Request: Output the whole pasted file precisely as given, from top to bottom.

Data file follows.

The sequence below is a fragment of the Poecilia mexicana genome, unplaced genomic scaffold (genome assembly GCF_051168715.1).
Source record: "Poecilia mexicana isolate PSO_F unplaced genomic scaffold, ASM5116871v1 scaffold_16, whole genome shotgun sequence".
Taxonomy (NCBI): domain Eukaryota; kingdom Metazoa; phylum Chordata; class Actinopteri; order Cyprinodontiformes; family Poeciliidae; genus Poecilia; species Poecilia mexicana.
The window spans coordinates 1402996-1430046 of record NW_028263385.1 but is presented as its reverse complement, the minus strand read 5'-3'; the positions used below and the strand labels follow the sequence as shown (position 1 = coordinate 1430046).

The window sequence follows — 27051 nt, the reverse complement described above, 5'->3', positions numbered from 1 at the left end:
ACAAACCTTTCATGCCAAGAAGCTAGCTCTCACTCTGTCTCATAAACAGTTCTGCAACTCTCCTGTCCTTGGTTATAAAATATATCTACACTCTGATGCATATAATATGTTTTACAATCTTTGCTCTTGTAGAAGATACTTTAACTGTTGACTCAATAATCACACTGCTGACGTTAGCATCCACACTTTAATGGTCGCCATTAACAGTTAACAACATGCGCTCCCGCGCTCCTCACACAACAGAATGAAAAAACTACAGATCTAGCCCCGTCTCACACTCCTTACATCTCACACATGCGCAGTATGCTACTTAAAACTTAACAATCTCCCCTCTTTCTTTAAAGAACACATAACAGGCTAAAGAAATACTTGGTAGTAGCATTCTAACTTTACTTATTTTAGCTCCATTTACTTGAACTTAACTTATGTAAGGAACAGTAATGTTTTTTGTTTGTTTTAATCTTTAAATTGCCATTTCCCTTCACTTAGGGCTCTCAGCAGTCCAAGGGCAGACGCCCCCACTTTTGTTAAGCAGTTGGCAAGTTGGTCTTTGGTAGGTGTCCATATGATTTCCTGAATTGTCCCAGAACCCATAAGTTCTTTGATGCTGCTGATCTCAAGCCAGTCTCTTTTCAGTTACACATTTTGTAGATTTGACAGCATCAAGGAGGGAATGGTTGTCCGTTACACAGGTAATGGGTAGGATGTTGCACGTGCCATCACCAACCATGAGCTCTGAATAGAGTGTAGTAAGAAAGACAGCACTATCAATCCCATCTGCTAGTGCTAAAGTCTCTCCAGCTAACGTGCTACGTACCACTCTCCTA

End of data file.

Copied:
The sequence below is a fragment of the Poecilia mexicana genome, unplaced genomic scaffold (genome assembly GCF_051168715.1).
Source record: "Poecilia mexicana isolate PSO_F unplaced genomic scaffold, ASM5116871v1 scaffold_16, whole genome shotgun sequence".
Taxonomy (NCBI): domain Eukaryota; kingdom Metazoa; phylum Chordata; class Actinopteri; order Cyprinodontiformes; family Poeciliidae; genus Poecilia; species Poecilia mexicana.
The window spans coordinates 1402996-1430046 of record NW_028263385.1 but is presented as its reverse complement, the minus strand read 5'-3'; the positions used below and the strand labels follow the sequence as shown (position 1 = coordinate 1430046).

The window sequence follows — 27051 nt, the reverse complement described above, 5'->3', positions numbered from 1 at the left end:
ACAAACCTTTCATGCCAAGAAGCTAGCTCTCACTCTGTCTCATAAACAGTTCTGCAACTCTCCTGTCCTTGGTTATAAAATATATCTACACTCTGATGCATATAATATGTTTTACAATCTTTGCTCTTGTAGAAGATACTTTAACTGTTGACTCAATAATCACACTGCTGACGTTAGCATCCACACTTTAATGGTCGCCATTAACAGTTAACAACATGCGCTCCCGCGCTCCTCACACAACAGAATGAAAAAACTACAGATCTAGCCCCGTCTCACACTCCTTACATCTCACACATGCGCAGTATGCTACTTAAAACTTAACAATCTCCCCTCTTTCTTTAAAGAACACATAACAGGCTAAAGAAATACTTGGTAGTAGCATTCTAACTTTACTTATTTTAGCTCCATTTACTTGAACTTAACTTATGTAAGGAACAGTAATGTTTTTTGTTTGTTTTAATCTTTAAATTGCCATTTCCCTTCACTTAGGGCTCTCAGCAGTCCAAGGGCAGACGCCCCCACTTTTGTTAAGCAGTTGGCAAGTTGGTCTTTGGTAGGTGTCCATATGATTTCCTGAATTGTCCCAGAACCCATAAGTTCTTTGATGCTGCTGATCTCAAGCCAGTCTCTTTTCAGTTACACATTTTGTAGATTTGACAGCATCAAGGAGGGAATGGTTGTCCGTTACACAGGTAATGGGTAGGATGTTGCACGTGCCATCACCAACCATGAGCTCTGAATAGAGTGTAGTAAGAAAGACAGCACTATCAATCCCATCTGCTAGTGCTAAAGTCTCTCCAGCTAACGTGCTACGTACCACTCTCCTA